"C.T." <ct@sbcglobal.net> wrote in message
    news:uaXZc.11150$QJ3.10433@newssvr21.news.prodigy.com...
    > My Kyocera QCP 3035 up and died on me. So I'm looking at the LG 4500
    > which
    > has the speaker phone option that I would like to have.
    >
    > I did notice that the LG model is only Digital mode. Unfortunately, I
    > don't
    > seem to remember if my Kyocera ever switched to analog mode, so I don't
    > know
    > if analog is really necessary in my case.
    >
    > 90 percent of the cell phone useage occurs in the Los Angeles/North Orange
    > County area.
    >
    > The other 10 percent is used in Las Vegas and San Diego.
    >
    > For my usage, should I even worry about Tri Mode?
    >
    >
  8. Archived from groups: alt.cellular.verizon (More info?)

    We had a similar experience as yours in Yosemite in that we had "no service"
    at all there. That was disappointing because I was told that my digital
    coverage there w/ Verizon would be as good as my old TDMA coverage on AT&T.
    My friend was able to get coverage with her tri-mode Motorola Phone (720 or
    730) on Verizon while in Yosemite. So, consequently I just traded my wife's
    LG 4500 in for an Audiovox 8900 which is trimode. She also likes the fact
    that she can read the screen without putting on glasses; that wasn't
    possible w/ her 4500. I also got my daughter an 8900 and she likes it. As
    for me, I'm sticking w/ the LG 4500. The speaker phone is excellent, and I
    find it to be, overall, a great phone!


    "Bruce D. Brown" <bdbrown@socal.rr.com> wrote in message
    news:dj0_c.25857$Qa4.21578@twister.socal.rr.com...
    > Don't even give it a thought. You will be fine. We live in Orange County
    > and drive to Las Vegas every now and then. You will have service
    throughout
    > the entire area including Vegas. This summer, we drove to Yosemite
    National
    > Park and had service almost all of the time during our trip there and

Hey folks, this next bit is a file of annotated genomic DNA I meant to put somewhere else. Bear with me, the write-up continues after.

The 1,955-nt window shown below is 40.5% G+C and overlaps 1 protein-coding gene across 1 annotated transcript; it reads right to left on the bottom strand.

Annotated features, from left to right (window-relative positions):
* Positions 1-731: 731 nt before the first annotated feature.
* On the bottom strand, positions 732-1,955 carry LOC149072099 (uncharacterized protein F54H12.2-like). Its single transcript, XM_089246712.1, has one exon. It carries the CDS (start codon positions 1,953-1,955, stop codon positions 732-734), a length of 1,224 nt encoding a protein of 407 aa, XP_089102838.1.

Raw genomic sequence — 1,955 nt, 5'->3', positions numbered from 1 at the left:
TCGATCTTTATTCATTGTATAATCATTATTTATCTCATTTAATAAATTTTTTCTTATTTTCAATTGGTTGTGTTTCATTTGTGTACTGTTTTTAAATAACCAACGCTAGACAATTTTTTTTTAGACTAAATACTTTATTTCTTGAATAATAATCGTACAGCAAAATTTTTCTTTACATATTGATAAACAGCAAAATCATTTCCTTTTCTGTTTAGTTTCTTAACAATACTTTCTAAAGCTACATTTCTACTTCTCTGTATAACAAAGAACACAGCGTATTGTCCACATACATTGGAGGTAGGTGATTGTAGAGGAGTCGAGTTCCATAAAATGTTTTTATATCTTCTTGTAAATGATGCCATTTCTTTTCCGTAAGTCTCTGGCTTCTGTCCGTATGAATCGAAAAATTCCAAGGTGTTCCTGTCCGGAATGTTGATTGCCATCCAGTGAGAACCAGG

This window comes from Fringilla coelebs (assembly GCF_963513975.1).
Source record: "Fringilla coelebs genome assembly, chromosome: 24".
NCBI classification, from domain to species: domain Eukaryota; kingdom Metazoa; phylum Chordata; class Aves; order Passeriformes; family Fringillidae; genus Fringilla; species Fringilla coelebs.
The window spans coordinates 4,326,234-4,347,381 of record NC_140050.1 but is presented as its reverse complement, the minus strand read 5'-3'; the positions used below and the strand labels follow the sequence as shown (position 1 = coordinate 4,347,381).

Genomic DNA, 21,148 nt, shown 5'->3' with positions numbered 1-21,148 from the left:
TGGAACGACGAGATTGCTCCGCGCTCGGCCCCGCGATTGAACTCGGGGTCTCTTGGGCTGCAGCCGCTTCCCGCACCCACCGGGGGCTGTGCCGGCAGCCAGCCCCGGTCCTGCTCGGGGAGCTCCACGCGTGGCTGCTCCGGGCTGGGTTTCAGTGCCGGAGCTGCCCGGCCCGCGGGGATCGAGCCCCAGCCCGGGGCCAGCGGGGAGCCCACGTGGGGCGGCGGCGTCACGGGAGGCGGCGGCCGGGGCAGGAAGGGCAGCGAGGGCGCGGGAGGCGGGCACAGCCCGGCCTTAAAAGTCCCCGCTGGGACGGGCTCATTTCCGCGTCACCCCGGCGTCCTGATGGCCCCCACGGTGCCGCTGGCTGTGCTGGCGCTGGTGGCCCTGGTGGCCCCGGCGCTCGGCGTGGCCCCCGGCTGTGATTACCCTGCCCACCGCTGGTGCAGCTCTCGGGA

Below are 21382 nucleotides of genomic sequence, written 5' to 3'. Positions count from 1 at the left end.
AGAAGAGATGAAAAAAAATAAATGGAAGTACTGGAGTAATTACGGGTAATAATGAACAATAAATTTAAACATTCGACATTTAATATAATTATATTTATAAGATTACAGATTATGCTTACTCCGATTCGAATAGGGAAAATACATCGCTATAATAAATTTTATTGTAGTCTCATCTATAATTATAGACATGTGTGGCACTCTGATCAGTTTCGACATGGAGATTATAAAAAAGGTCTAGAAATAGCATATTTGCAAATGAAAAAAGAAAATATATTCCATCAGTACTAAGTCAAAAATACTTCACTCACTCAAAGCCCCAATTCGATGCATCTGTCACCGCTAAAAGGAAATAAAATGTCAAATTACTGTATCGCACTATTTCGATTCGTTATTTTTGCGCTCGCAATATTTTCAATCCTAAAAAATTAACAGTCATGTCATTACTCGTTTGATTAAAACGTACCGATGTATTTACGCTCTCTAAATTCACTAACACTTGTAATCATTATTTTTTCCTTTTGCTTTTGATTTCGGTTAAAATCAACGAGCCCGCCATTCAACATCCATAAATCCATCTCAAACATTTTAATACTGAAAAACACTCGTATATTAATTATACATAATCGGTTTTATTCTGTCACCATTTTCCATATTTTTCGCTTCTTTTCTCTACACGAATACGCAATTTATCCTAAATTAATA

back.
    > We had marginal service or no service while we were in the park, but that
    is
    > the only time that I have not had a signal in a very long time.
    >
    > As to the 4500. I had the 4500 and switched to the Motorola V710. Good
    > phone but not as good as the 4500. Yesterday, I switched to the Treo 600
    > but switched back within hours. Good phone but the buttons were really
    too
    > small to be functional. So here I am back with the 4500. It is the best
    > phone that I have ever used, voice quality, signal acquisition, features,
    > etc, ect, ect.
    >
    > Bruce D. Brown
    > "C.T." <ct@sbcglobal.net> wrote in message
    > news:uaXZc.11150$QJ3.10433@newssvr21.news.prodigy.com...
    > > My Kyocera QCP 3035 up and died on me. So I'm looking at the LG 4500
    > > which
    > > has the speaker phone option that I would like to have.
    > >
    > > I did notice that the LG model is only Digital mode. Unfortunately, I
    > > don't
    > > seem to remember if my Kyocera ever switched to analog mode, so I don't
    > > know
    > > if analog is really necessary in my case.
    > >
    > > 90 percent of the cell phone useage occurs in the Los Angeles/North
    Orange
    > > County area.
    > >
    > > The other 10 percent is used in Las Vegas and San Diego.
    > >
    > > For my usage, should I even worry about Tri Mode?
    > >
    > >
    >
    >
  9. Archived from groups: alt.cellular.verizon (More info?)

    "Peter Pan" <Marcs1102@Hotmail.com> wrote in message
    news:2prhdfFnqlmqU1@uni-berlin.de...
    >
    *snip*
    >
    > PS, they don't have the LG-4400 anymore (which was a tri mode), but they
    do
    > have the LG-4600 now (dual mode, all digital, with speakerphone), either
    you
    > got the number wrong or haven't been to a store for about a year when they
    > came out with new ones and changed model numbers :) <--- that's a grin..
    >

    FYI, I was in an area VZW corp store yesterday looking at phones and they
    had no 4600 only the 4500. OK phone but I like my 4400 better. I would have
    liked the 3200 pretty well if it had an external display. Now the
    7000....mmm...definitely considering. I also checked the website for the
    DC/Balt region and same thing. No 4600 listed only the 4500. As I have
    learned, these things vary by market FWIW

    --
    JennL
  10. Archived from groups: alt.cellular.verizon (More info?)

    "ModernMiko" <modernmiko@NOverizon.net> wrote in message
    news:MM4_c.55$PK3.17@trnddc08...
    > "Peter Pan" <Marcs1102@Hotmail.com> wrote in message
    > news:2prhdfFnqlmqU1@uni-berlin.de...
    > >
    > *snip*
    I also checked the website for the
    > DC/Balt region and same thing. No 4600 listed only the 4500. As I have
    > learned, these things vary by market FWIW
    >
    > --
    > JennL
    >

    Definately Market oriented, while I do have a Baltimore phone
    number/contract, I am currently in Las vegas and looked at both their store